From the Star Ledger:
Democrats who control the state Legislature on Monday announced they’ll introduce a $36.2 billion budget that would raise taxes on New Jersey’s very largest corporations to the highest level of any state.
They also vowed to move forward with the spending plan even though Gov. Phil Murphy said he’d veto it earlier in the day.
The intensified hostility between the governor and state Legislature pushes New Jersey closer to the possibility of a second state government shutdown in two years. A balanced budget needs to be signed by June 30.
The “two houses are unified behind a budget,” state Senate President Stephen Sweeney said at an afternoon news conference at the Statehouse in Trenton. He assailed Murphy for being unwilling to compromise and described a recent meeting with the governor as a take-it-or-leave scenario.
“I was told, ‘It’s my budget. I like my budget. The things I’ll cut, I already cut. The things on the cutting room floor are on the cutting room floor. Pass my budget.’ That’s almost verbatim,” Sweeney, D-Gloucester, said.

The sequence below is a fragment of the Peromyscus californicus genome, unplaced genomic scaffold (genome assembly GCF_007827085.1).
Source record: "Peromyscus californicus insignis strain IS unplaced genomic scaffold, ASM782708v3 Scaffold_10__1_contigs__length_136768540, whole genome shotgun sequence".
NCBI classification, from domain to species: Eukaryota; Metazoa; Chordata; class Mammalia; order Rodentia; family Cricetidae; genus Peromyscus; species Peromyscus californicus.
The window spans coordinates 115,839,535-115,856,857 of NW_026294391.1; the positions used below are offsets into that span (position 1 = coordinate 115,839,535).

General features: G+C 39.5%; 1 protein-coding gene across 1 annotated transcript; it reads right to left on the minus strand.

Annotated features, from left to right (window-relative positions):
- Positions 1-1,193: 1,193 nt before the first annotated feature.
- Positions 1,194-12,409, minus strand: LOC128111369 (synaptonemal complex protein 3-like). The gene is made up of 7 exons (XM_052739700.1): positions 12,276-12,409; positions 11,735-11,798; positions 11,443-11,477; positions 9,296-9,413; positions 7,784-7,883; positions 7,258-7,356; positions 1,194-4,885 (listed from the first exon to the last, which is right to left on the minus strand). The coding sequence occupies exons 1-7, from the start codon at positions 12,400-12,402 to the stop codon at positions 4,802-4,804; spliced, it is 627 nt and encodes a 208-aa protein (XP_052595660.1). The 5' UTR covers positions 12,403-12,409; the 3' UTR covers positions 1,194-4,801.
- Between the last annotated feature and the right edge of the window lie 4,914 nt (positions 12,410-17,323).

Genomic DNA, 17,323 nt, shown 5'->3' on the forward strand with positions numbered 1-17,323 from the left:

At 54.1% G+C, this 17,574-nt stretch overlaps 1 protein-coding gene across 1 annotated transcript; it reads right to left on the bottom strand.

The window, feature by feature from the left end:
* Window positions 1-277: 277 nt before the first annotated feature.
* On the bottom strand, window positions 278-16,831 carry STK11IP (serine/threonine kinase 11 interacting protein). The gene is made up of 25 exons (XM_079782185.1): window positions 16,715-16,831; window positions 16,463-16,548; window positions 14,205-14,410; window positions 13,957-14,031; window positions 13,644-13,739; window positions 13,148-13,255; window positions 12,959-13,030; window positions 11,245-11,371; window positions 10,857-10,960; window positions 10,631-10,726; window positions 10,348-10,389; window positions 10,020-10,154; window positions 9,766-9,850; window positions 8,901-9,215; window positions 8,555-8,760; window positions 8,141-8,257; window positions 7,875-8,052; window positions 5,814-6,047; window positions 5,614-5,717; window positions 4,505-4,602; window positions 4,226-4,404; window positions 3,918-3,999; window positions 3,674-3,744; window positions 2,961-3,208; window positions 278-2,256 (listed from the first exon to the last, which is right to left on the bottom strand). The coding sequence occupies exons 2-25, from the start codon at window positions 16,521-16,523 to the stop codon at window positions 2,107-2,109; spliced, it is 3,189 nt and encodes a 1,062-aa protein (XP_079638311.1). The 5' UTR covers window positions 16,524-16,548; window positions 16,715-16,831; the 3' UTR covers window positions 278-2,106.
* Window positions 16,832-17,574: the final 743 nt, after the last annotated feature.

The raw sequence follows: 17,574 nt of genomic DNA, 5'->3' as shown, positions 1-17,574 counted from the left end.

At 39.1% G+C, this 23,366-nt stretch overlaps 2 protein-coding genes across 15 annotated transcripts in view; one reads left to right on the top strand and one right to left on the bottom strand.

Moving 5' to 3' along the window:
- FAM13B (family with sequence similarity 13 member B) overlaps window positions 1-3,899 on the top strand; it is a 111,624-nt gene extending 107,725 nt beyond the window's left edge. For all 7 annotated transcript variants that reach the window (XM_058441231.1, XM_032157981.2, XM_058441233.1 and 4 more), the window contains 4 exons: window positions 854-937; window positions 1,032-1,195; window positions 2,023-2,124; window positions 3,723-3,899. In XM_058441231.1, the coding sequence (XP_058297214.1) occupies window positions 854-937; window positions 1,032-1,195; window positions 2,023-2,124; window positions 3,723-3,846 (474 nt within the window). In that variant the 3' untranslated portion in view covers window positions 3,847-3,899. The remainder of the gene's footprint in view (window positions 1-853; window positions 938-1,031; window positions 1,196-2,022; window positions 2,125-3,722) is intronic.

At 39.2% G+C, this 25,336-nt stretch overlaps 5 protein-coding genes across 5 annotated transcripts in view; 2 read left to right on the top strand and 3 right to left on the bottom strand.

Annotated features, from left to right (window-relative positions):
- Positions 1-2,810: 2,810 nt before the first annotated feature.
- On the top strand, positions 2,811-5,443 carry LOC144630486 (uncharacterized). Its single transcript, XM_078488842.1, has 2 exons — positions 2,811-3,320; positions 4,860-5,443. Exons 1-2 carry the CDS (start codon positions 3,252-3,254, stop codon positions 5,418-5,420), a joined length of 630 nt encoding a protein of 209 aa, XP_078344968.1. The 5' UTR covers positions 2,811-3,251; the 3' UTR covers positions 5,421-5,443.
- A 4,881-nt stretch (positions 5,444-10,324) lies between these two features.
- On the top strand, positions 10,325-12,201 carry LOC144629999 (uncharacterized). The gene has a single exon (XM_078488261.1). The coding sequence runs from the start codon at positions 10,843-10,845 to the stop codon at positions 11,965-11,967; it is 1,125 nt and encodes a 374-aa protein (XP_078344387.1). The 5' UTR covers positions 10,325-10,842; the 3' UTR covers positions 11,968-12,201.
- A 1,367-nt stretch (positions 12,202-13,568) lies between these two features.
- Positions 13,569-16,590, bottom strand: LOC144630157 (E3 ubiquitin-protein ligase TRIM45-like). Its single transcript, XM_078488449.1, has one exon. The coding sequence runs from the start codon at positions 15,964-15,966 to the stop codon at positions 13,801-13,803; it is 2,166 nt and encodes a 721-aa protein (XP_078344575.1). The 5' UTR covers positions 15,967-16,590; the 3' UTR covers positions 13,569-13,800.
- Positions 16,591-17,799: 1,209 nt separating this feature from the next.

State Assembly Speaker Craig Coughlin, who has largely avoided the public spotlight in recent months when it came to openly discussing the budget, confirmed the Legislature is at a deadlock with the new administration.
The Legislature’s plan does not include Murphy’s call for a nearly 3 percentage point increase on personal income over $1 million and a small increase in the sales tax.
Instead, it creates two new tiers for the Corporation Business Tax, levying the top current rate, 9 percent, on businesses with net income between $100,000 and $1 million, and then 11.5 percent on businesses with $1 million to $25 million, and 13 percent on businesses with income higher than $25 million. The surcharges would expire after two years.
The legislators project their new business tax proposal will generate $805 million for New Jersey, while Murphy’s two largest revenue raisers — the millionaires tax and the sales tax increase — are expected to raise more than $1.3 billion.
“We are being smart about how we raise taxes and by how much,” Sen. Paul Sarlo, D-Bergen, said in a statement announcing details of the spending plan.
He said the added taxes for corporations “making more than $1 million a year in New Jersey will be borne mostly by multinational corporations headquartered out of state and by foreign and out-of-state investors.”